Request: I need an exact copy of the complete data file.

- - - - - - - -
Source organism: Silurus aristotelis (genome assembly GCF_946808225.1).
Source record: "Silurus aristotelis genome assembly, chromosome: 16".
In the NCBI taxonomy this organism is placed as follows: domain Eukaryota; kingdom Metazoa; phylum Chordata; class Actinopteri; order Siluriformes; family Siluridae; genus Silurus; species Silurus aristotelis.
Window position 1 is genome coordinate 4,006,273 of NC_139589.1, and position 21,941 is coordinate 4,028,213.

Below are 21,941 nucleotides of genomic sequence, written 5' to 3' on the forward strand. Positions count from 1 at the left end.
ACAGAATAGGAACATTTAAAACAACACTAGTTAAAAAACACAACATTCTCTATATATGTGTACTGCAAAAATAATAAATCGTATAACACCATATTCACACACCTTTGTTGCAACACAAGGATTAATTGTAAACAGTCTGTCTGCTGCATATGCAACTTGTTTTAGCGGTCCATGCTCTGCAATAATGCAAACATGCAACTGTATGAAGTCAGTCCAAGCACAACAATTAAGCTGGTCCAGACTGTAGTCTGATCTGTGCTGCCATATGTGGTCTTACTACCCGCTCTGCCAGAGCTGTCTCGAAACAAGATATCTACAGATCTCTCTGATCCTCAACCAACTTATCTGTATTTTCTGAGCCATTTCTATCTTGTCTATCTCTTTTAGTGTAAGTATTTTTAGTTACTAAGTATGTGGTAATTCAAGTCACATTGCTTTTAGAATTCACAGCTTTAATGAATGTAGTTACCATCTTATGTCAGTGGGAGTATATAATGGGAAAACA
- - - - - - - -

Source organism: Silurus aristotelis (genome assembly GCF_946808225.1).
Source record: "Silurus aristotelis genome assembly, chromosome: 16".
In the NCBI taxonomy this organism is placed as follows: domain Eukaryota; kingdom Metazoa; phylum Chordata; class Actinopteri; order Siluriformes; family Siluridae; genus Silurus; species Silurus aristotelis.
Window position 1 is genome coordinate 4,006,273 of NC_139589.1, and position 21,941 is coordinate 4,028,213.

Below are 21,941 nucleotides of genomic sequence, written 5' to 3' on the forward strand. Positions count from 1 at the left end.
ACAGAATAGGAACATTTAAAACAACACTAGTTAAAAAACACAACATTCTCTATATATGTGTACTGCAAAAATAATAAATCGTATAACACCATATTCACACACCTTTGTTGCAACACAAGGATTAATTGTAAACAGTCTGTCTGCTGCATATGCAACTTGTTTTAGCGGTCCATGCTCTGCAATAATGCAAACATGCAACTGTATGAAGTCAGTCCAAGCACAACAATTAAGCTGGTCCAGACTGTAGTCTGATCTGTGCTGCCATATGTGGTCTTACTACCCGCTCTGCCAGAGCTGTCTCGAAACAAGATATCTACAGATCTCTCTGATCCTCAACCAACTTATCTGTATTTTCTGAGCCATTTCTATCTTGTCTATCTCTTTTAGTGTAAGTATTTTTAGTTACTAAGTATGTGGTAATTCAAGTCACATTGCTTTTAGAATTCACAGCTTTAATGAATGTAGTTACCATCTTATGTCAGTGGGAGTATATAATGGGAAAACA